Using your cheap vernier caliper* or other hole depth measuring device, measure the total depth of the hole you will be machining. In this case my blind hole was just over 16mm in depth. Since I chose to re-use my stock M7x1.0* cylinder head cover bolt I needed to go with the M7x1.0x10mm insert kit. This meant that my insert would be 10mm long which would give me the 6mm of required clearance. It also meant that I applied tape to my kit drill bit, tap and insert installation tool at 16mm from the tip of each tool. By doing this I wouldn't end up accidentally punching a hole through my bearing cap or ruining one of my tools. Either would probably make me cry.
*I am assuming that anyone reading this instructable knows how to use a vernier caliper, measure bolt diameter and thread pitch. I can't teach everything :)
Step 3: Out With the Old (Drill Out Old Threads)
The new thread insert is threaded in to the hole that you will create in this step. The kit comes with the proper size drill bit.
- Begin this step by inserting the kit drill bit in to the chuck of your power drill. Be sure you have remembered to mark your depth with masking tape on your bit if drilling a blind hole. If it is a through hole this will not matter.
- You will next want to fashion some way of holding your part still while you are machining it. I used a scrap piece of metal strap, a nut and bolt and a C-clamp. Your repair will determine your method.
- However you are drilling it is important to drill centered in the old hole and square with the surface. Also make sure you drill at a slow speed and lubricate the bit and part with your WD-40 often. Any mistake will cause a black hole to open and suck you in.....just kidding. Do your best for this part as it determines the quality of your finished repair and whether our world survives lol.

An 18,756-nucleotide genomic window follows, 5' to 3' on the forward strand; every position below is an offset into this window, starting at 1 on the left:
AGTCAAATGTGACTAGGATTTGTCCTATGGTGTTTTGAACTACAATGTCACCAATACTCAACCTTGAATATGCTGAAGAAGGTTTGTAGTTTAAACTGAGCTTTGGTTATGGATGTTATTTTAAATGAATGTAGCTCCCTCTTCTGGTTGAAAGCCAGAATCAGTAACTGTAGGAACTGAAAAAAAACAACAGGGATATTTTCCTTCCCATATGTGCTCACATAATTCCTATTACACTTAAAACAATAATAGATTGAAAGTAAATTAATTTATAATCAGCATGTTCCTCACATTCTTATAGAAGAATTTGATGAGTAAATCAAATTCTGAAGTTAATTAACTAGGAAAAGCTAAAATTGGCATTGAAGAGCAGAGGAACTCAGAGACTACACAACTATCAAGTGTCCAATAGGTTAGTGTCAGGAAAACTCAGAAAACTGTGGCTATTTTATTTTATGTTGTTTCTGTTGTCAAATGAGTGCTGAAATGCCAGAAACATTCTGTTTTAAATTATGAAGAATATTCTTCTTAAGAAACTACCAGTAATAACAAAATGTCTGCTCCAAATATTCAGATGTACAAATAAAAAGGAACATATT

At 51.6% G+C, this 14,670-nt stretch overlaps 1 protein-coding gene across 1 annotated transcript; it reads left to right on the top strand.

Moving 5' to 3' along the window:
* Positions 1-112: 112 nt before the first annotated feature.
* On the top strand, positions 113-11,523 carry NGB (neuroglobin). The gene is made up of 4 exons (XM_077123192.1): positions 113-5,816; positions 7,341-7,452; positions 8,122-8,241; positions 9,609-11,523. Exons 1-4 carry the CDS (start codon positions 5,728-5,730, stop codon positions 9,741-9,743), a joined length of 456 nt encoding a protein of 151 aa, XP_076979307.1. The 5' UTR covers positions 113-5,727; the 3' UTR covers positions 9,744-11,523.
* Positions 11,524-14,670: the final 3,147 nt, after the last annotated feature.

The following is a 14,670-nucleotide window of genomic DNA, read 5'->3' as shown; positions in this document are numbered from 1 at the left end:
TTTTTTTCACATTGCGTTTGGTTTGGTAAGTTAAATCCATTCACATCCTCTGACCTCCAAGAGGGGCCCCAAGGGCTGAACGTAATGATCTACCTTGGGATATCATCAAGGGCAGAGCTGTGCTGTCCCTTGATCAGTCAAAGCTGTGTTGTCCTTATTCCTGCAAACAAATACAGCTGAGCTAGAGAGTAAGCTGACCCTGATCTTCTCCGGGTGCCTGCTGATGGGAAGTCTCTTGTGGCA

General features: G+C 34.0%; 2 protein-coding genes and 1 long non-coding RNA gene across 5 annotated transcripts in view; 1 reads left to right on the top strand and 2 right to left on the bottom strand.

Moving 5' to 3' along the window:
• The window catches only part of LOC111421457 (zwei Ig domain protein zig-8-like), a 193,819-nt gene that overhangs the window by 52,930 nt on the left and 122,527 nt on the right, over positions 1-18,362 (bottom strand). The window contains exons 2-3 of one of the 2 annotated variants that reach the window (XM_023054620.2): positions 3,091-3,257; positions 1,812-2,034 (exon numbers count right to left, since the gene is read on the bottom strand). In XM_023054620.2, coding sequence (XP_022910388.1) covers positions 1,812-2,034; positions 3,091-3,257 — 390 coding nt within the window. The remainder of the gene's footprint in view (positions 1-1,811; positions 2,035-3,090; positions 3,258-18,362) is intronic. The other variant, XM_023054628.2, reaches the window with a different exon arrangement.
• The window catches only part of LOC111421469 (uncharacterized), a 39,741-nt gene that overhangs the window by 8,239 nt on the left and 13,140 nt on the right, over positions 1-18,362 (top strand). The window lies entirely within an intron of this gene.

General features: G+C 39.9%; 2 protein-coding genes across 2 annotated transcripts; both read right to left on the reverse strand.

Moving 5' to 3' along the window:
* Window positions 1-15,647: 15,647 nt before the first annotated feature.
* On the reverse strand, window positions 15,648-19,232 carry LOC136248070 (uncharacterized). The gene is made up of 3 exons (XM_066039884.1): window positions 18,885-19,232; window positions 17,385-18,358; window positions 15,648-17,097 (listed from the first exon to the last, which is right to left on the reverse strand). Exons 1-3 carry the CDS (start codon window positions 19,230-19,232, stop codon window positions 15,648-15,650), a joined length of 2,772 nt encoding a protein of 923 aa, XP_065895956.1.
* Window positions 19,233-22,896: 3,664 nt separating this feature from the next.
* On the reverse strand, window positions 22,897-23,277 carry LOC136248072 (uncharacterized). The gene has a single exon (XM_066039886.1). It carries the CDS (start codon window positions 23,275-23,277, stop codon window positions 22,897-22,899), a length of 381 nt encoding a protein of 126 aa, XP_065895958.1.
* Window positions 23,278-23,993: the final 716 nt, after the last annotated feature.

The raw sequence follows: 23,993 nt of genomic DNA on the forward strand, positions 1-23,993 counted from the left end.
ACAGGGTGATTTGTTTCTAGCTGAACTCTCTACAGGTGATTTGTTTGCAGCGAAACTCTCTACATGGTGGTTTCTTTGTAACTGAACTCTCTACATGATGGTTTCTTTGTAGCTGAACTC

Step 4: Counter Boring (wouldn't That Be Exciting??)
The thread insert from TIME-SERT® has lip or flange on its top edge. This flange prevents the insert from being wound further down in to the hole when your bolt is installed. In this step we will counter-bore the top edge of the previously drilled hole for this flange.
- Remove the drill bit from the power drill chuck and replace with the counter-bore bit.
- I prefer to clean away any excess metal shavings from the drilling step. You can use your rags and aerosol cleaner for this if you like.
- The counter bore bit has a tip that is sized to fit your previously drilled hole. The tip has no cutting edges and aides in centering the counter bore in the drilled hole. In my drill press I found that inserting the tip just slightly in to the hole before starting the drill press worked best for me. You will have to judge this for yourself.
- Lubricate your bit and part with plenty of WD-40 both before and during the machining process.
- Start your drill press at a slow speed and lower your counter bore bit slowly. You will only be removing a small amount of material, so don't lower your bit to fast.
- As noted on the instruction sheet picture you should "counterbore the hole to the full depth permitted by the tool". The larger diameter of the 4 cutting teeth act as the tool stop. Do not try to counterbore more than this tool stop.